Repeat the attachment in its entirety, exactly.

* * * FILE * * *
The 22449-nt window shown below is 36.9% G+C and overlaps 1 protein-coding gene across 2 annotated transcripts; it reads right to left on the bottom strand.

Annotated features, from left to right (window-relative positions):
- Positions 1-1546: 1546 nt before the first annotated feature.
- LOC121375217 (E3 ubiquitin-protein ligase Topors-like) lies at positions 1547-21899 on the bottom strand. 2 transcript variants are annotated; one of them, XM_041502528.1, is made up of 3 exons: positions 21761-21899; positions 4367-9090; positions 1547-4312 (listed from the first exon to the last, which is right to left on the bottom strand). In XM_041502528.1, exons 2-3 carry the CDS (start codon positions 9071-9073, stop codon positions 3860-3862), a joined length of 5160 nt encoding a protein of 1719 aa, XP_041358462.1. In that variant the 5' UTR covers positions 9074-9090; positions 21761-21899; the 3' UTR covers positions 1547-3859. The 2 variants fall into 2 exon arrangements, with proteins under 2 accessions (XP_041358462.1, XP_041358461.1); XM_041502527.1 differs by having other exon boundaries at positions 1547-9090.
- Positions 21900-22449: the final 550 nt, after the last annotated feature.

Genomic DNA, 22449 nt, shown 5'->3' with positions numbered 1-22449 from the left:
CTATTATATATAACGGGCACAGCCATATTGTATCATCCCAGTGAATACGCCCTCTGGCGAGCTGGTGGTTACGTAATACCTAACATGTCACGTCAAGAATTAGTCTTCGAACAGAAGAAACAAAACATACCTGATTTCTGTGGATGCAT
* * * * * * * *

The 22449-nt window shown below is 36.9% G+C and overlaps 1 protein-coding gene across 2 annotated transcripts; it reads right to left on the bottom strand.

Annotated features, from left to right (window-relative positions):
- Positions 1-1546: 1546 nt before the first annotated feature.
- LOC121375217 (E3 ubiquitin-protein ligase Topors-like) lies at positions 1547-21899 on the bottom strand. 2 transcript variants are annotated; one of them, XM_041502528.1, is made up of 3 exons: positions 21761-21899; positions 4367-9090; positions 1547-4312 (listed from the first exon to the last, which is right to left on the bottom strand). In XM_041502528.1, exons 2-3 carry the CDS (start codon positions 9071-9073, stop codon positions 3860-3862), a joined length of 5160 nt encoding a protein of 1719 aa, XP_041358462.1. In that variant the 5' UTR covers positions 9074-9090; positions 21761-21899; the 3' UTR covers positions 1547-3859. The 2 variants fall into 2 exon arrangements, with proteins under 2 accessions (XP_041358462.1, XP_041358461.1); XM_041502527.1 differs by having other exon boundaries at positions 1547-9090.
- Positions 21900-22449: the final 550 nt, after the last annotated feature.

Genomic DNA, 22449 nt, shown 5'->3' with positions numbered 1-22449 from the left:
CTATTATATATAACGGGCACAGCCATATTGTATCATCCCAGTGAATACGCCCTCTGGCGAGCTGGTGGTTACGTAATACCTAACATGTCACGTCAAGAATTAGTCTTCGAACAGAAGAAACAAAACATACCTGATTTCTGTGGATGCAT